Einstein invented a fridge

Liquid is really interesting

As I was on holiday over the past few weeks, I enjoyed switching off entirely (including — and I hope you noticed — writing this mailing list). I read a bunch more than I normally would. I enjoyed a collection of essays by F SCOTT FITZGERALD on his struggles with being a writer, a fantastic short story collection by TED CHIANG (which made OBAMA’s Summer reading list 2019) and also The Lessons of History by WIL and ARIEL DURANT.

But the most enjoyable book, I think, was Liquid by MARK MIODOWNIK who is director of UCL’s Institute of Making.

Unsurprisingly, the book is about liquid. It follows a plane trip that MIODOWNIK took between London and San Francisco to speak at a conference. Over the course of several chapters, he recalls his trip through the lens of different liquids that he is interacting with. Example: on takeoff, he writes about gasoline. As the drinks trolley goes around, ethanol.

These sorts of books (recall Rain by CYNTHIA BARNETT in an earlier post) are such a pleasure to read mostly because of the level of interest the authors take about relatively commonplace things.

This collection certainly made me feel differently about the plane trips I took this summer, however short.

See you soon,



Pay attention while spreading on toast.

The molecular make-up of the explosive nitroglycerine, for instance, is similar to peanut butter’s.

Hadn’t ever really thought about why this is possible, but now I know:

Look carefully at a pond skater insect as it ‘walks’ on water and you see that its legs are repelled by the water – this happens because the surface tension between the water and the insect’s legs generates a repulsive force that acts against gravity.


The message of the pre-flight ritual is this: you are about to do something that is extremely dangerous, but engineers have made it almost completely safe. The ‘almost’ is emphasized by all the elaborate actions involving the previously mentioned props. The ritual draws a line between your normal life, where you are in charge of your own safety, to your current one, where you are ceding control to a set of people and their engineering systems as they harness one of the most awesomely powerful liquids on the planet to shoot you through the atmosphere to a destination of your choosing. In other words, you need to trust them absolutely, your life is in their hands; and so this ritual, performed before every flight, is really a trust ceremony.

Wine for dogs:

Dogs also get drunk if they drink alcohol, which is why there is a growing market for non-alcoholic wine designed specifically for pets to consume at festive occasions.

Just in case you’re thinking of brewing something for yourself:

Methanol is produced during the fermentation of alcoholic drinks, especially in the production of spirits like vodka and whisky, but it’s removed through the brewing process, so you’re unlikely to encounter it in commercial spirits. If you make moonshine, hooch, poteen, or any other home-brewed spirits, though, you need to be very careful. These drinks are typically made by fermenting starch from crops such as corn, wheat or potatoes. This results in a low-alcohol mixture called a mash, which is then connected to some pipework known as a still, heated up, and distilled into a liquor with a high percentage of alcohol. The first liquid that emerges from the still is concentrated methanol – you have to throw it away. Experienced home brewers know this, but people die every year after making moonshine for the first time.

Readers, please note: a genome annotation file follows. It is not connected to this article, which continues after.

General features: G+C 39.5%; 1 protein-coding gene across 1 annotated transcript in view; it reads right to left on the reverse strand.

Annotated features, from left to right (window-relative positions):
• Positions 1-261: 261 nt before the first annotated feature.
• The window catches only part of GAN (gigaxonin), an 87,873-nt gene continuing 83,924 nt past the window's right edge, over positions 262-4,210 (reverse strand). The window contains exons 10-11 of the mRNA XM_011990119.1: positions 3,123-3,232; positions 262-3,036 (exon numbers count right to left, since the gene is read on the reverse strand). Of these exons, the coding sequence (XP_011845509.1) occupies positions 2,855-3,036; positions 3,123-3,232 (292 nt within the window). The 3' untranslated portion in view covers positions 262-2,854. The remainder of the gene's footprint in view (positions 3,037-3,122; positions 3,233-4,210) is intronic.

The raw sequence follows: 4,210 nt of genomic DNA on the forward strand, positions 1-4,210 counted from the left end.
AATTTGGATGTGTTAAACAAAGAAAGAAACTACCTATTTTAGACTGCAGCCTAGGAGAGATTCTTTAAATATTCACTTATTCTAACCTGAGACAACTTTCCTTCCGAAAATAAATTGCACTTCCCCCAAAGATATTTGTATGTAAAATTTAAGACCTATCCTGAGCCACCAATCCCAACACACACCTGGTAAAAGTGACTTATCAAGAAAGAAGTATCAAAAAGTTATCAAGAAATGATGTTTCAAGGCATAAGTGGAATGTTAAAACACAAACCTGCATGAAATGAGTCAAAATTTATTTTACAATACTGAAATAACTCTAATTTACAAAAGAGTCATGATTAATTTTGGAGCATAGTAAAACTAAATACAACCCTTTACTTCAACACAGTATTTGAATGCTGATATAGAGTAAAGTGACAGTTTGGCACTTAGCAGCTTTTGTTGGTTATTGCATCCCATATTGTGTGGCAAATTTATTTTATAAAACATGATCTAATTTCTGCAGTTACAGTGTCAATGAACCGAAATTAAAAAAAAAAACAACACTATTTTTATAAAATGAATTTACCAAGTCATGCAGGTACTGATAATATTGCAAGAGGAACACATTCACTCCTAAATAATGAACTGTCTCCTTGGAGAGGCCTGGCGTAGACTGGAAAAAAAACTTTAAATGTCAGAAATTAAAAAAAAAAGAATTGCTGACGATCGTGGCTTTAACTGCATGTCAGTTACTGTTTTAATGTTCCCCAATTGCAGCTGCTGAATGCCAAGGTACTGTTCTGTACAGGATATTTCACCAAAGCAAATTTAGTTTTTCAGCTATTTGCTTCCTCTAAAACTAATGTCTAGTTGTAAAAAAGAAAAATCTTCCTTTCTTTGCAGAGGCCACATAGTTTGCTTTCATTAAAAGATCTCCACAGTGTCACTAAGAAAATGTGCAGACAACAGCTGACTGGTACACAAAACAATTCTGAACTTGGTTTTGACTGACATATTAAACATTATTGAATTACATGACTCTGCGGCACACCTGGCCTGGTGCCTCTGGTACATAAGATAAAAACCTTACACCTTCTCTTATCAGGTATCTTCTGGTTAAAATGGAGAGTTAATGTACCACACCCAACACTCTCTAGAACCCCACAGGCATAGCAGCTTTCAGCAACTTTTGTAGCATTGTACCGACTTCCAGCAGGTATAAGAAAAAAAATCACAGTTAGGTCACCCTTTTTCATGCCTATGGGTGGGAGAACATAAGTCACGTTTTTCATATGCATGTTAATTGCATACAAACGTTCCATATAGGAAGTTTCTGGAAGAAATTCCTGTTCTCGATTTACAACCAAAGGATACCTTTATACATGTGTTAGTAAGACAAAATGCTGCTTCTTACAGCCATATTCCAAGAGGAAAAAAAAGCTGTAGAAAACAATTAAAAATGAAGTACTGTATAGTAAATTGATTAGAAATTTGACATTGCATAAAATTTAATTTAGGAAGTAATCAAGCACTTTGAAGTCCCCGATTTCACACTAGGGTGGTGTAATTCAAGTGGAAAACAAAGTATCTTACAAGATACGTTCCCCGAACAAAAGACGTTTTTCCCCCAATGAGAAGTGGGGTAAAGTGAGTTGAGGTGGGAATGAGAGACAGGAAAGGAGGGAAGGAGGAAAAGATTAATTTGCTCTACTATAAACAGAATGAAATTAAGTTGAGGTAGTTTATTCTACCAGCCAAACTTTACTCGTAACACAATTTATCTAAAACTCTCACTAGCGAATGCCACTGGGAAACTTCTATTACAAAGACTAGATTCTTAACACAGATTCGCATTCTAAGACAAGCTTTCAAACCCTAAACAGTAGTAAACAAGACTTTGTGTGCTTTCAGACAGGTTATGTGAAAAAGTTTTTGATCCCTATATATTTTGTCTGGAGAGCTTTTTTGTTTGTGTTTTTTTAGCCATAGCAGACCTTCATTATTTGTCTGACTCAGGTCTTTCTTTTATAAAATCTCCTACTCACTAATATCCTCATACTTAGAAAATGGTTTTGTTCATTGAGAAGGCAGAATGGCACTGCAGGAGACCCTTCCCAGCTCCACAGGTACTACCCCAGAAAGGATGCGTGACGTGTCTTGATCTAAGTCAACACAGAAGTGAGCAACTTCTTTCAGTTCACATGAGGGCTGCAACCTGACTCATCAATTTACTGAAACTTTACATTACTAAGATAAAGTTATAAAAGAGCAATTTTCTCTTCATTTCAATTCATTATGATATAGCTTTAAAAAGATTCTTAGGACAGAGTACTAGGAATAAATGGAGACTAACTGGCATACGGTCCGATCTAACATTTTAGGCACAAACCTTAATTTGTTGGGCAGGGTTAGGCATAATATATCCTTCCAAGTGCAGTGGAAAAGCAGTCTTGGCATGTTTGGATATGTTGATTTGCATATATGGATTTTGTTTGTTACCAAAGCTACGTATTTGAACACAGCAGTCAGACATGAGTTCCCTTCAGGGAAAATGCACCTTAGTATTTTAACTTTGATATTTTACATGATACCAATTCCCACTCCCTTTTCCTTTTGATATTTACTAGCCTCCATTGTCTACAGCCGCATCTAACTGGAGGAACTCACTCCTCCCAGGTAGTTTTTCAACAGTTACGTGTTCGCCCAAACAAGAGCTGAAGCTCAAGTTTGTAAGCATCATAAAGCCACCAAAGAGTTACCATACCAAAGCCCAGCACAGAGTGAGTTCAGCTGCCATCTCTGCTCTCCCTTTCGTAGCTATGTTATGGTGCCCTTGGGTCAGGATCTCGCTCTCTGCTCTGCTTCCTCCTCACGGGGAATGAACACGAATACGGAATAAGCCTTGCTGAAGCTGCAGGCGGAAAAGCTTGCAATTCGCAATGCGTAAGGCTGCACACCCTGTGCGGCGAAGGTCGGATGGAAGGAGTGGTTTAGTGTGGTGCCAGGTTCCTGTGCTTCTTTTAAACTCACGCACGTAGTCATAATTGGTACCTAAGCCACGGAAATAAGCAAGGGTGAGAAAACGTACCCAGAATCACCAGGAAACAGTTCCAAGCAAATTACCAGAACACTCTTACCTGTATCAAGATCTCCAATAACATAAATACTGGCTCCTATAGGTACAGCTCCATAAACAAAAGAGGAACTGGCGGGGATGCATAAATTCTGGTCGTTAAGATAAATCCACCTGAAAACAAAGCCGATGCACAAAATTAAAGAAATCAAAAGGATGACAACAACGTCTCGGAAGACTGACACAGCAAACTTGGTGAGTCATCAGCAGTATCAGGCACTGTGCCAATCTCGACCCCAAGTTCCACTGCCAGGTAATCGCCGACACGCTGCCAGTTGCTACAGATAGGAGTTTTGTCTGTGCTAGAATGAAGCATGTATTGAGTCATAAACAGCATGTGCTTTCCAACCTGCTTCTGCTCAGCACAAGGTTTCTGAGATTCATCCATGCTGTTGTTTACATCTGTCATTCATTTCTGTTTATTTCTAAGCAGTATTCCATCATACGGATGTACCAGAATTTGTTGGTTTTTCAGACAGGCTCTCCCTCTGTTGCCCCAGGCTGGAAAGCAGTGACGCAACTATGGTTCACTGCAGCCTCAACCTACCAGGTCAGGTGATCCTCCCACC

There’s a section in the book about waves and specifically about tsunamis. What is awful is just how powerful they can be. Ten million swimming pools in a single wave.

As it turns out, just a few hours earlier, in the middle of the Indian Ocean, part of the Earth’s crust had ruptured, causing an earthquake of magnitude 9.0. This is a massive earthquake by any standards. The energy released was estimated to be ten thousand times bigger than that of the atomic bomb dropped on Hiroshima. Nevertheless, being that far out to sea, it didn’t cause much immediate damage or loss of life. But the earthquake didn’t just shear the tectonic plates of the crust – it also raised the sea floor by several metres. This, in turn, displaced approximately thirty cubic kilometres of water. That’s a lot of water – the equivalent of ten million Olympic swimming pools. And just as moving suddenly in the bath makes the water slosh back and forth, the earthquake set this enormous amount of water into motion.

I’d be crying if someone made me double-blind for the purposes of science. (Sorry).

Double-blind studies have shown that when men smell women’s tears, it lowers their testosterone levels, and they find it less easy to become aroused.

re: Soap Operas

Then, with the invention of the radio in the 1920s, P&G started sponsoring serial dramas, which were mostly listened to by women, alone at home during the day, washing clothes and doing household cleaning; the dramas were very popular and ended up being named after the product that sponsored them – ‘soap operas’.

Most mindblowing fact to come out of this for me was that in between escaping the Nazis and coming up with the theory of general relativity, Einstein dedicated large portions of his life to making a healthier fridge:

Szilard moved to Britain, where he came up with an invention that would change the course of history – not by cooling things down, but by heating them up. It was the principle behind the atomic bomb: the nuclear chain reaction. Meanwhile, Einstein toured Europe while an increasingly hostile Nazi party grew in power. Both Einstein and Szilard eventually ended up in America, where they were able to continue their collaboration, but by then it was too late. Scientists in America had also been working to make refrigerators safer, but they’d approached the problem the other way round – making the working fluids safer, rather than eliminating pumps. In 1930, the chemist Thomas Midgley invented freon liquid; it was hailed as safe and cheap and put Einstein and Szilard out of the refrigeration business. Unfortunately, it turned out freon wasn’t safe at all, but it was fifty years before that came to light, even though Thomas Midgley was known for creating dangerous liquids.